Barriers on hiring overseas workers ‘would cause huge difficulties in social care’
Putting up barriers on hiring staff from overseas in an overhaul of the immigration system would cause “huge difficulties” in social care, a union has warned.
Unison assistant general secretary Christina McAnea said the country’s immigration system has “got to work for social care” but the latest recommendations would not “allow a single care worker to come to the UK”.
Her comments came after the Migration Advisory Committee (MAC), which advises the Government, warned the proposals were “not perfect” and there were “unavoidable, difficult trade-offs”, adding: “The largest impacts will be in low-wage sectors and the Government needs to be clear about its plans for lower-skilled work migration.”
Ms McAnea (pictured) said: “The sector is already in crisis. Placing barriers to recruitment from overseas would cause it huge difficulties.
“Nor would the Government’s idea of a one-year visa be any better. By the time care staff have arrived and settled into their jobs, it’d be time for them to leave.
“All their experience and training would be lost, and migrant workers would face uncertainty and instability.
“The elderly and vulnerable people they support would also be left anxious and have their care disrupted.
“The Government can no longer duck its responsibility to reform social care. If wages were increased and training improved, people who already live and work in the UK might start to see care as an attractive career option.”
Tom Hadley, director of policy at the Recruitment and Employment Confederation (REC), welcomed the proposed changes to the visa system but said the salary threshold “should be even lower to address the skills needs of businesses who need labour at all pay levels.
“Skills shortages are one of the biggest problems facing the UK economy. We need an immigration system that can solve this.
“A flexible route into the country for temporary workers of all skill levels means that workers can move into sectors and geographies where they are needed without being tied to a particular employer.”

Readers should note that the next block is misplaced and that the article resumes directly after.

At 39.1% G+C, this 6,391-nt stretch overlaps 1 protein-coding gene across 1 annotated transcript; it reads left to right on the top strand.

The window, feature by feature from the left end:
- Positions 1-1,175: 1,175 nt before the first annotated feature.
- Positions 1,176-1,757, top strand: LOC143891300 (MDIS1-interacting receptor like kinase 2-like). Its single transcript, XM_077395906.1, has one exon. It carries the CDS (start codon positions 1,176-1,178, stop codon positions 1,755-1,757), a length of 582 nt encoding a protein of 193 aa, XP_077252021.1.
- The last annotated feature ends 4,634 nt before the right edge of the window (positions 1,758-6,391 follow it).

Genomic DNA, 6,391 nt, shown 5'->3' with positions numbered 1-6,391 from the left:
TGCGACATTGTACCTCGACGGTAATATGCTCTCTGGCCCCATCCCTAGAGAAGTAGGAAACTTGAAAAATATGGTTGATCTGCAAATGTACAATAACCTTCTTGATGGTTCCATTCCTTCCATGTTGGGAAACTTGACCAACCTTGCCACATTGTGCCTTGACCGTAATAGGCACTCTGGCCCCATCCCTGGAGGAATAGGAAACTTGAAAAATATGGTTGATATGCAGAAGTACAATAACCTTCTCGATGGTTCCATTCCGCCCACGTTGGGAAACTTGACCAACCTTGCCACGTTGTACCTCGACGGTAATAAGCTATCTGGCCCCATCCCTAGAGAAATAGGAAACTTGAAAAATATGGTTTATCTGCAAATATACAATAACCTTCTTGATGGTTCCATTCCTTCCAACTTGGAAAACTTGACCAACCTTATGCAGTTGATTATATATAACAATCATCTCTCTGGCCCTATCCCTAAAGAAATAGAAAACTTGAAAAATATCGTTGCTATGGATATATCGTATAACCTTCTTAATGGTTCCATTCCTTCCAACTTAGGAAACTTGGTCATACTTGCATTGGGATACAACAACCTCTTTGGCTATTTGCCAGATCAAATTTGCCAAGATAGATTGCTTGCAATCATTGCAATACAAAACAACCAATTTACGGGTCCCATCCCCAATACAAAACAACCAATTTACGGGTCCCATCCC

Denis Kierans, researcher at the Migration Observatory at the University of Oxford, said the proposals for non-EU workers were a “clear liberalisation”, but for EU workers the plans were “much more restrictive” – making fewer people eligible to come to the UK – more bureaucratic and more expensive.
He added: “It’s likely that for many employers, the biggest deterrent from bringing in foreign workers will not be the salary thresholds, but the cost and bureaucracy of the process.”
Matthew Fell, chief UK policy director for the Confederation of British Industry (CBI), said: “A new immigration system that is fair and sustainable from day one is as important for many firms as our future trading relationships.
“Reducing the headline salary threshold will be welcomed by businesses, which argued that a £30,000 cap would be damaging.
“Yet even with a commitment to world-class business training, it remains unclear how firms can hire for mid-skilled roles such as LGV drivers, joiners and lab technicians who don’t meet the £25,600 test.
“Flexibility will be needed to build a system that lets wages rise where there are shortages while helping businesses to access the skills and labour needed to grow all parts of the UK.”
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